I am sure that David isn’t saying that filtering and focusing are the only skills required but he does say they are the most important. I’d disagree because I think we will eventually have software that filters and focuses for us. In fact there are probably thousands of people working on this problem right now.

    Also while I agree there will always be too much information should we value skills that have to do with consuming information over skills that have to do with creating it? That’s all I wanted to say. Sorry I offended you or your son and thanks f0r stopping by.

  • Anonymous

    Adrian, wow, I didn’t even realize when I responded before that you might be the Adrian we shared a taxi with back in 2001…your last name was slightly different/longer then if this is the same Adrian, and what a crazy small world it is if this is the same Adrian! I thought the original post was by someone with the last name Jones (how did this site get its name?)! Dozens if not hundreds of people have picked up David’s essay and used it on their blogs and I only tried to clarify on three of them, and what are the odds that one would have been someone I’ve actually met in the flesh?! :O

    Anyway, I think David was meaning to say (and I’ll ask him about it when I next speak with him, which should be in a few days) that the ability to filter and focus is now more important for those who use the Internet than how much knowledge you can store in your brain rather than that critical thinking skills (we he also noted in his essay, but too much in passing to be much noticed) and creativity and such aren’t even more important still. I think he goofed in how he worded his opening, though it might have been a lucky goof as it seems to have made for a far more provocative essay. But as I wrote to one of the other two bloggers on this topic, I am sure David knows focus *alone* won’t get anyone anywhere just as when he uses (or buys) a camera, it’s not just the ability of the camera’s focus that matters to him, but how it stores data and uses in later to be shared.

    Google is already filtering and focusing for us somewhat, so yes, there is already software doing those things. But if the end users can’t focus enough to get off Facebook and/or AOL chatting, for example, to even use Google, that software won’t be as useful in helping work to be done.

    And if you are the Adrian who met us way back when, do you really think David (or either of his parents, or any of his grandparents for that matter, even though you never met any of them) would value focus over creativity? David’s family has a number of patented inventors, published authors (with everything from something as bizarre at Greek poetry to something as dry as cancer research in “Science”), etc. in it and I think our whole family values creativity pretty heavily, never fear. :)

    Finally, I saw your twitter post when I clicked on your name and you shouldn’t be at all embarrassed by anything in this thread. There was nothing offensive in it to me….merely things I felt were not seeing things from the angle David sees them, but understandably so given his essay having the (cough) focus that it did! And David probably hasn’t even seen your post yet as he’s in the middle of a nine-day business and pleasure trip in Spain with his girlfriend, so it’s not like he has said anything to me about your post. He likely won’t ever see many posts mentioning his essay, but I’ll point yours out to him given that I’m thinking you might have met and it’s coincidental that I picked your post to comment on given all the others out there I could have picked and how few I bothered to respond to. David’s a rather easy going person and I seriously doubt he’ll be offended by anything you’ve posted, so seriously, don’t be embarrassed!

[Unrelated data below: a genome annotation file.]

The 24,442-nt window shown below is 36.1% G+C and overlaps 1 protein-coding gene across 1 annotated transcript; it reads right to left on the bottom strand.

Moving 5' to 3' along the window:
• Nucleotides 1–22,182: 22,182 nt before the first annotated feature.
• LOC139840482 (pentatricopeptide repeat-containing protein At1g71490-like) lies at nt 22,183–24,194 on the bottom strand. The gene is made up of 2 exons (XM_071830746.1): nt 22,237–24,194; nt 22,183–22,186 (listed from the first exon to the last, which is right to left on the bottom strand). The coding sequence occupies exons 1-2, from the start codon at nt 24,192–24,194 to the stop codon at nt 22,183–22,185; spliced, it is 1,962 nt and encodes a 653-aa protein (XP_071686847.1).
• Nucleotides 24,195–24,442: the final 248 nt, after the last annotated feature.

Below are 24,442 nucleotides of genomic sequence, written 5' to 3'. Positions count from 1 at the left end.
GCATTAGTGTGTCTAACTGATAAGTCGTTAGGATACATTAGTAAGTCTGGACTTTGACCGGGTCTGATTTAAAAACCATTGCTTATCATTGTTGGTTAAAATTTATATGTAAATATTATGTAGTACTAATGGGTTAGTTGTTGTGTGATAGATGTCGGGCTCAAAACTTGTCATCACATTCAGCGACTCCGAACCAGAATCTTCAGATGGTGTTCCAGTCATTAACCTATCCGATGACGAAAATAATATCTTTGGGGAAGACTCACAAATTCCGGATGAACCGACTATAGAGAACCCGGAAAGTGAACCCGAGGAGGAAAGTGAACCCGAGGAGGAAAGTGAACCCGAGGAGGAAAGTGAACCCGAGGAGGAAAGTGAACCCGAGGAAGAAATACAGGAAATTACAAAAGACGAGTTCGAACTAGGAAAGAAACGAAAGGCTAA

Was nice touching base with you, especially if you are the same Adrian I am guessing you are! Had I any clue of that earlier, I would have started with “You might remember our having shared a taxi back in 2001….” rather than pointing out that I am David’s mother so could have a biased view.

  • Anonymous

    Okay, so not such a small world after all! I just looked up the Adrian I remembered and he has a twitter account different from yours (http://twitter.com/Adrianhon) and so it’s not like you are the guy I met in CA at TED in 2001…you just have a really similar name! And I think a somewhat similar writing style and thinking style, to make it all the stranger (and perhaps stranger still, the other Adrian is someone else I wrote about something he had posted online back in 2001, about homeschooling, but I wrote him directly back then and not “out in the open”).

  • http://zeusjones.com/blog adrianho

    By the looks of things David is clearly very accomplished and obviously a practitioner of creative thinking too: http://verybestinyouth.nestleusa.com/winners/Bio-Detail.aspx?Winner=282d9ffa-a859-4a08-8452-8f60c1c5666a

    I am not surprised you are so proud of him and he’s lucky to have a mother like you!

    All the best Athena
    Adrian

  • Anonymous

    That’s sweet of you, Adrian. All the best to you, too!

  • http://zeusjones.com/blog adrianho

    Yes that’s a great point. Also with experience come context and perspective, two things that are required for knowledge to become useful. Without these anything you look up are just facts, divorced from any real understanding.